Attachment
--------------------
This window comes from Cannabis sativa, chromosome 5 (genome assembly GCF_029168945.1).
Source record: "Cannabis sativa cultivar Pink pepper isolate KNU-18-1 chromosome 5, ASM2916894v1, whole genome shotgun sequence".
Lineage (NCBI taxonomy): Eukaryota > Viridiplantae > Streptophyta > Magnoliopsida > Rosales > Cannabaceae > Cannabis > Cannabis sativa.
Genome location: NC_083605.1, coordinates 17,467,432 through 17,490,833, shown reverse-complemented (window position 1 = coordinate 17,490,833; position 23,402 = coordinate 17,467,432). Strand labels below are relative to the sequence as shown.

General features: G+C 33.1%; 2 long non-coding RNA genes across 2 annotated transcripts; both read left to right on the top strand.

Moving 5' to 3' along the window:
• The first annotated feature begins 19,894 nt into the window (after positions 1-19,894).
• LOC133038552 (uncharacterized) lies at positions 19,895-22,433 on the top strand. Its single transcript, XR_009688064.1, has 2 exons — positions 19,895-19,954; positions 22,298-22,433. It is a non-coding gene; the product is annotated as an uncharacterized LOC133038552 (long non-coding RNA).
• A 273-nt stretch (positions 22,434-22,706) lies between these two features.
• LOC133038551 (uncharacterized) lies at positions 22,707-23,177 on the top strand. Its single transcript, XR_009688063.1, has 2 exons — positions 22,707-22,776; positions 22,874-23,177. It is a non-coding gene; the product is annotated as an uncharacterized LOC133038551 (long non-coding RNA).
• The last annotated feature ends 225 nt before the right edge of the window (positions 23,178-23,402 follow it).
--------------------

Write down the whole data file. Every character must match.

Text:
This window comes from Cannabis sativa, chromosome 5 (genome assembly GCF_029168945.1).
Source record: "Cannabis sativa cultivar Pink pepper isolate KNU-18-1 chromosome 5, ASM2916894v1, whole genome shotgun sequence".
Lineage (NCBI taxonomy): Eukaryota > Viridiplantae > Streptophyta > Magnoliopsida > Rosales > Cannabaceae > Cannabis > Cannabis sativa.
Genome location: NC_083605.1, coordinates 17,467,432 through 17,490,833, shown reverse-complemented (window position 1 = coordinate 17,490,833; position 23,402 = coordinate 17,467,432). Strand labels below are relative to the sequence as shown.

General features: G+C 33.1%; 2 long non-coding RNA genes across 2 annotated transcripts; both read left to right on the top strand.

Moving 5' to 3' along the window:
• The first annotated feature begins 19,894 nt into the window (after positions 1-19,894).
• LOC133038552 (uncharacterized) lies at positions 19,895-22,433 on the top strand. Its single transcript, XR_009688064.1, has 2 exons — positions 19,895-19,954; positions 22,298-22,433. It is a non-coding gene; the product is annotated as an uncharacterized LOC133038552 (long non-coding RNA).
• A 273-nt stretch (positions 22,434-22,706) lies between these two features.
• LOC133038551 (uncharacterized) lies at positions 22,707-23,177 on the top strand. Its single transcript, XR_009688063.1, has 2 exons — positions 22,707-22,776; positions 22,874-23,177. It is a non-coding gene; the product is annotated as an uncharacterized LOC133038551 (long non-coding RNA).
• The last annotated feature ends 225 nt before the right edge of the window (positions 23,178-23,402 follow it).